Cornwall has always had a desire to have greater power. But when I ask those who call for it what kind of powers they want, there’s often uncertainty and specifics are usually hard to pin down.
The word “Devolution” itself is not really helpful either. Sometimes you just need examples to explain to people what you mean by such a poly-syllabic conceptual word as ‘devolution’.
The principle is simple enough: “decisions that affect one place and nowhere else should be made in that place and not outside it”.
So taking a list of some key decisions, let’s see how this might guide us:
• Who should be able to decide how many holiday and second homes are allowed and how many affordable homes for locals are provided?
a) Elected representatives accountable in Cornwall; or
b) Government Ministers or quangos?
• Who should decide how many homes are built in Cornwall?
a) Elected representatives accountable to Cornwall; or
b) Government agencies or Whitehall?
• Who should decide how to spend Cornwall’s economic development funds?
a) A Cornish Development Agency answerable to us in Cornwall; or
b) a Government appointed quango or agency accountable to Whitehall?
• Who should decide whether Cornwall’s Parliamentary Constituencies should respect Cornwall’s border?
a) People in Cornwall; or
b) the Government in Westminster?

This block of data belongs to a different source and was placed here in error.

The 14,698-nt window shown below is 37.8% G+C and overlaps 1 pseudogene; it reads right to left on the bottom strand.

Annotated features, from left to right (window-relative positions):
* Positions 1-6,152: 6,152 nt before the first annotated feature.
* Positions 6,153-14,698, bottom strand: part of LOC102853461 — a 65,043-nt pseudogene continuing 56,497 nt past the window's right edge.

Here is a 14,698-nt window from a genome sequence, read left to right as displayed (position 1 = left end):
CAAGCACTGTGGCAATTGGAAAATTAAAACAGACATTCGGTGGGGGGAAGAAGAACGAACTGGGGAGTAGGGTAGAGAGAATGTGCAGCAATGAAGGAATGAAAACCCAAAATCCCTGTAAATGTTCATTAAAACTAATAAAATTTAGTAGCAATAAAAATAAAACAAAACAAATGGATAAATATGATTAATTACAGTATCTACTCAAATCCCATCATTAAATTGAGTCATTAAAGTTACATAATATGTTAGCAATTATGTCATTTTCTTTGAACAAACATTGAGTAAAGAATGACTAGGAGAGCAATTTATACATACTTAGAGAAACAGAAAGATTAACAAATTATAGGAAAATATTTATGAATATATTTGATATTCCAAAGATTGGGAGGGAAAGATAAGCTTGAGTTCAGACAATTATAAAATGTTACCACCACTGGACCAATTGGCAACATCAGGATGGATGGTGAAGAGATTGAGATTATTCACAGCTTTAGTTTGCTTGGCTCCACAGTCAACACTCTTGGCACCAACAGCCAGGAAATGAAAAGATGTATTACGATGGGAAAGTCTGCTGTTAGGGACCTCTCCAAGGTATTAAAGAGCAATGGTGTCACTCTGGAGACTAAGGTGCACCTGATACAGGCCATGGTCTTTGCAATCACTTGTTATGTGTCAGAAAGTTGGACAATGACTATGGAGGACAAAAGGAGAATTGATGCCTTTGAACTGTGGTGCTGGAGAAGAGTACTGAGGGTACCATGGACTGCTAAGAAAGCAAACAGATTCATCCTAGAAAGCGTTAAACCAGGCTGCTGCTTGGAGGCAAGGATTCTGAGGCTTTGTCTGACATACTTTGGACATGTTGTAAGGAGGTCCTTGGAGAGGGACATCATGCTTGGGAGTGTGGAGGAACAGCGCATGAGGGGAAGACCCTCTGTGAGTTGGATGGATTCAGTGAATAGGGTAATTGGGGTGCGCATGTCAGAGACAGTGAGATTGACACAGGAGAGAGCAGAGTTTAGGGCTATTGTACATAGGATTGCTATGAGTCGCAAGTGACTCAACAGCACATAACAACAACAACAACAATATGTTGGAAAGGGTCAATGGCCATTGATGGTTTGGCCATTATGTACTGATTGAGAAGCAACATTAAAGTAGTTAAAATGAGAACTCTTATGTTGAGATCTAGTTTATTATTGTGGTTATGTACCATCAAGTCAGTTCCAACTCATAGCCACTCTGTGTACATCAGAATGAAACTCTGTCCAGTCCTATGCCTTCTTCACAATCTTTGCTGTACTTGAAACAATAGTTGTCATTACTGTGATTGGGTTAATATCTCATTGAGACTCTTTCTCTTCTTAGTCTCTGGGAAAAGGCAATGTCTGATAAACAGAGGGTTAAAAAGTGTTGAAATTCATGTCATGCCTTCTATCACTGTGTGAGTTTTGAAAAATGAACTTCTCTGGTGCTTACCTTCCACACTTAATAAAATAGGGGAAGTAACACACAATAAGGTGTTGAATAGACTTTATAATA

I realise that there have been occasions when elected representatives in Cornwall have not always shown themselves to be mature enough to take wise decisions for the good of the locality. But then there are times when I’m not sure that politicians in the Westminster Village have proven themselves much better either!
Nevertheless, the point about who should make decisions affecting Cornwall remains valid. Indeed, it’s not just a power struggle between Cornwall and Westminster. There’s the European dimension too. I realise it’s a hot potato for some, but it all comes down to pragmatic decision-making in the end.
For example, one local fisherman on the Lizard complained to me this week that yet again he has had to dump 1200kg of Spur dog fish (less than 5% would have survived!) from one catch because of heavily micro managed quota restrictions agreed at a European level. So I could add to the questions:
• Who should decide how best to sustainably manage Cornwall’s marine resource and fish stocks?
a) scientists and fishermen in Cornwall; or
b) bureaucrats in Brussels?
In each of these cases simple common sense should be applied. It’s not to say that there shouldn’t be some independent oversight by Government or that a backstop shouldn’t be available in case an unresolved controversy should arise. But, by and large, it’s better to give those people most affected by the decisions more say in making them.
At the same time, of course, there needs to be a wider national context. There is sense and benefits all round where a nation seeks to achieve a national standard. There’s a shared interest amongst all regions in setting national standards in health, care, trading rules, housing and welfare entitlements, pay bargaining and systems for funding local and regional authorities.
The campaign for Cornwall to have more power will never go away, but if we are to achieve it we need to be clear about what powers we need and what national standards we need to keep too!
Kernow bys vyken!
8th October 2012
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